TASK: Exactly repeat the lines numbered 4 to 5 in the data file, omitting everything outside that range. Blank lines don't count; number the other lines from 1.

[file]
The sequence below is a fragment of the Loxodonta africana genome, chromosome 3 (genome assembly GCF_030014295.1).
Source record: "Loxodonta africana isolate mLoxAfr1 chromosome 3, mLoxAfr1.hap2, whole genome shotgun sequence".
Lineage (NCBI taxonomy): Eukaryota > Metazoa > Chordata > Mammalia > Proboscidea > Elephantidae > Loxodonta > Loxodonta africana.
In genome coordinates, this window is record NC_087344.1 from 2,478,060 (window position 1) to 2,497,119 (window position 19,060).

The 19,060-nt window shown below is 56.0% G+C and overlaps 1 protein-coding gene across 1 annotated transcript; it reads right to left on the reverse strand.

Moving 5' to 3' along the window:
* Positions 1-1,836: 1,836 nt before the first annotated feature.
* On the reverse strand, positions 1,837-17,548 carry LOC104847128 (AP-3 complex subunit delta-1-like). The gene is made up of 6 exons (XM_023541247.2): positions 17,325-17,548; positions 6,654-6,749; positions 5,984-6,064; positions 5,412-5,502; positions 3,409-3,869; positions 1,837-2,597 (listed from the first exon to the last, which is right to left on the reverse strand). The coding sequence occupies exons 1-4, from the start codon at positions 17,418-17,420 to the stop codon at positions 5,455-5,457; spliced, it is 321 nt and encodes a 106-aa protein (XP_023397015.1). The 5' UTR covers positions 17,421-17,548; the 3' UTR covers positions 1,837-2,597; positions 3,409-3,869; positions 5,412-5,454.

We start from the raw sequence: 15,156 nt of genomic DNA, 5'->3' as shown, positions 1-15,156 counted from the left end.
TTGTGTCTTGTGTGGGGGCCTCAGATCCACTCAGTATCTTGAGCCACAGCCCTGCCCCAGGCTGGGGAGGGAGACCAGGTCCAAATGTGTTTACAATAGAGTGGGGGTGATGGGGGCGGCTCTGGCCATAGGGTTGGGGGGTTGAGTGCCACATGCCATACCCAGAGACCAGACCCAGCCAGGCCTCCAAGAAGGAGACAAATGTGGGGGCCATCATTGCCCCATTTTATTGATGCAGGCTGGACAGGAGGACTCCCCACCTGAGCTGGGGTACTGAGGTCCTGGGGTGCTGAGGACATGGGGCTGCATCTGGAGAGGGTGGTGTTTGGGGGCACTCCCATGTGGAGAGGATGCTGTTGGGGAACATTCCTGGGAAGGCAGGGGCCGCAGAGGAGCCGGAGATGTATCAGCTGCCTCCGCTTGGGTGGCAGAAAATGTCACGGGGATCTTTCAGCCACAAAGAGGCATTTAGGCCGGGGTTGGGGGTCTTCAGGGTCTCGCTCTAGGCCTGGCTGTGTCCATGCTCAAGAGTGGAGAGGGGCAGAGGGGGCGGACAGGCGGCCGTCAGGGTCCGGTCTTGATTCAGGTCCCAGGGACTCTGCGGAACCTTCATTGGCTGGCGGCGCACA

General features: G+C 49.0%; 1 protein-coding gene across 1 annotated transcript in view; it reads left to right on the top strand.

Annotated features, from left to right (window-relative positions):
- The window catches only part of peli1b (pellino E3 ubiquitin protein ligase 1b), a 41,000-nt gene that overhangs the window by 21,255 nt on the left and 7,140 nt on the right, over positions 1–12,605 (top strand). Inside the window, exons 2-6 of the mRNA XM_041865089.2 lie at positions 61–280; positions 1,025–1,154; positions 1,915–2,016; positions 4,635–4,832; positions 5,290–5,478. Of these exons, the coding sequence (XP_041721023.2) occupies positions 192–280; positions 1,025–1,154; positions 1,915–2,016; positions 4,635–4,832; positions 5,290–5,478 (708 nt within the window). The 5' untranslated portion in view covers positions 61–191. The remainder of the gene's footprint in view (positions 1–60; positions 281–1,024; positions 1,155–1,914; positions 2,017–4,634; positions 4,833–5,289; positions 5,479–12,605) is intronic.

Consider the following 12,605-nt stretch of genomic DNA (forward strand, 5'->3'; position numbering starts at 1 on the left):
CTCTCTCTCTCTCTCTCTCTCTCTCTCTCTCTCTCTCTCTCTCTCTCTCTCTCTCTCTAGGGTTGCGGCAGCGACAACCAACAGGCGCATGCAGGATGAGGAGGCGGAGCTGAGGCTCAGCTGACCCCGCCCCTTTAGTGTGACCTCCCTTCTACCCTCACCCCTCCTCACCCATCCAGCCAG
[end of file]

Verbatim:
In genome coordinates, this window is record NC_087344.1 from 2,478,060 (window position 1) to 2,497,119 (window position 19,060).

The 19,060-nt window shown below is 56.0% G+C and overlaps 1 protein-coding gene across 1 annotated transcript; it reads right to left on the reverse strand.